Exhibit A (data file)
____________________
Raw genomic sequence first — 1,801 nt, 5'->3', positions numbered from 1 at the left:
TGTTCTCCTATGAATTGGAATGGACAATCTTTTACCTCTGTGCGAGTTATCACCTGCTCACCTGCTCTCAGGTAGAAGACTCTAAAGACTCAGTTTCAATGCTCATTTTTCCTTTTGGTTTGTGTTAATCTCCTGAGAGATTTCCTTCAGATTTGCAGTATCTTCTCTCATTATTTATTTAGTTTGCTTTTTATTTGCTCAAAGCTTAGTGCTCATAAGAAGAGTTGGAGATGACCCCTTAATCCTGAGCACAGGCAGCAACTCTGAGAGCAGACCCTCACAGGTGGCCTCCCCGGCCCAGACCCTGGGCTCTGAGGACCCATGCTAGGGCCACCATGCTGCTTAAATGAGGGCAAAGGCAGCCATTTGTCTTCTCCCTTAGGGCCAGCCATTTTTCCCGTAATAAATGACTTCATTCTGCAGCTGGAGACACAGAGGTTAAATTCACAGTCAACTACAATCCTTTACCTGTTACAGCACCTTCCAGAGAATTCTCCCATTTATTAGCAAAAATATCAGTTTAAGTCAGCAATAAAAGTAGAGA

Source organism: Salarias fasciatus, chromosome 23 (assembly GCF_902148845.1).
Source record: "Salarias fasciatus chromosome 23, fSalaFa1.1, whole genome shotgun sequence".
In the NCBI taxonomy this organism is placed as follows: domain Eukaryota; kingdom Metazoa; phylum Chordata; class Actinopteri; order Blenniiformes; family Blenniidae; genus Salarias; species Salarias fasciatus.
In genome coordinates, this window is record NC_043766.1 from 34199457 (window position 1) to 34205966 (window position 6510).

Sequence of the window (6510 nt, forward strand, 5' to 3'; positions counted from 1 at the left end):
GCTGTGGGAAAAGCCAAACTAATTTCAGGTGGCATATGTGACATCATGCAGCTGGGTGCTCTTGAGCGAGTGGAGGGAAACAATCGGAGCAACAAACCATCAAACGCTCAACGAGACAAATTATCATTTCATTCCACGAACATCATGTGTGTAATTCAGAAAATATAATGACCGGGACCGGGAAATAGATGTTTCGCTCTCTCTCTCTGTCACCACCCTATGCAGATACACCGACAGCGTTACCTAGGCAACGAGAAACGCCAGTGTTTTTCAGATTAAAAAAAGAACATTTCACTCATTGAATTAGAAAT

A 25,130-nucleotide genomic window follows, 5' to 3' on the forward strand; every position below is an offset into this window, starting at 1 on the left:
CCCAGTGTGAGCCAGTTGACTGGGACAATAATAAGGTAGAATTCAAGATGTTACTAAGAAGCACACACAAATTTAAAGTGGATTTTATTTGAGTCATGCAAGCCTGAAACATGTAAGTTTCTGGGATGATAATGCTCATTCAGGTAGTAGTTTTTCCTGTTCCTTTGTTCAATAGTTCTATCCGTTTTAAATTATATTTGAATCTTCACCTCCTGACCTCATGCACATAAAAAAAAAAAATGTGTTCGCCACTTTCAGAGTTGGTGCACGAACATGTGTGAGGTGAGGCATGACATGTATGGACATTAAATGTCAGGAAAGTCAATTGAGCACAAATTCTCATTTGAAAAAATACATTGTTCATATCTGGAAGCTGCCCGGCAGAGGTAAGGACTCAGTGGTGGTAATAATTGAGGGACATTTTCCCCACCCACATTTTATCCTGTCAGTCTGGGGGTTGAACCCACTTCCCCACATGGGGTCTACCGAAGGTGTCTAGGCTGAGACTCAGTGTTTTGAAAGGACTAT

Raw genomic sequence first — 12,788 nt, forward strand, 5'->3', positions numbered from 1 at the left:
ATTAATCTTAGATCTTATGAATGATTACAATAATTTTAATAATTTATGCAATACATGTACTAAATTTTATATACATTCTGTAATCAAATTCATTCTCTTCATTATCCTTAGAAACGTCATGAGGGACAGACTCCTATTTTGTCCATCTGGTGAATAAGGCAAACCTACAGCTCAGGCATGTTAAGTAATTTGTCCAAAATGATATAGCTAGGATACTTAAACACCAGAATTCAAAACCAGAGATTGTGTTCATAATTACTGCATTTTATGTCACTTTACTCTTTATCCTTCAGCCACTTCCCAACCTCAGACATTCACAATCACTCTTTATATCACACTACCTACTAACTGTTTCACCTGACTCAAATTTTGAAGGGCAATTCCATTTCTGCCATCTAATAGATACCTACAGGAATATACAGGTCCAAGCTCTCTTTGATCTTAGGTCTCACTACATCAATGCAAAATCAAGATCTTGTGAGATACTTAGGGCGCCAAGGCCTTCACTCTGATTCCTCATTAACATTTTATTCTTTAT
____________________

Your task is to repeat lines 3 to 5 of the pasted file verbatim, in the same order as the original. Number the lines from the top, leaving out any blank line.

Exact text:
Source organism: Salarias fasciatus, chromosome 23 (assembly GCF_902148845.1).
Source record: "Salarias fasciatus chromosome 23, fSalaFa1.1, whole genome shotgun sequence".
In the NCBI taxonomy this organism is placed as follows: domain Eukaryota; kingdom Metazoa; phylum Chordata; class Actinopteri; order Blenniiformes; family Blenniidae; genus Salarias; species Salarias fasciatus.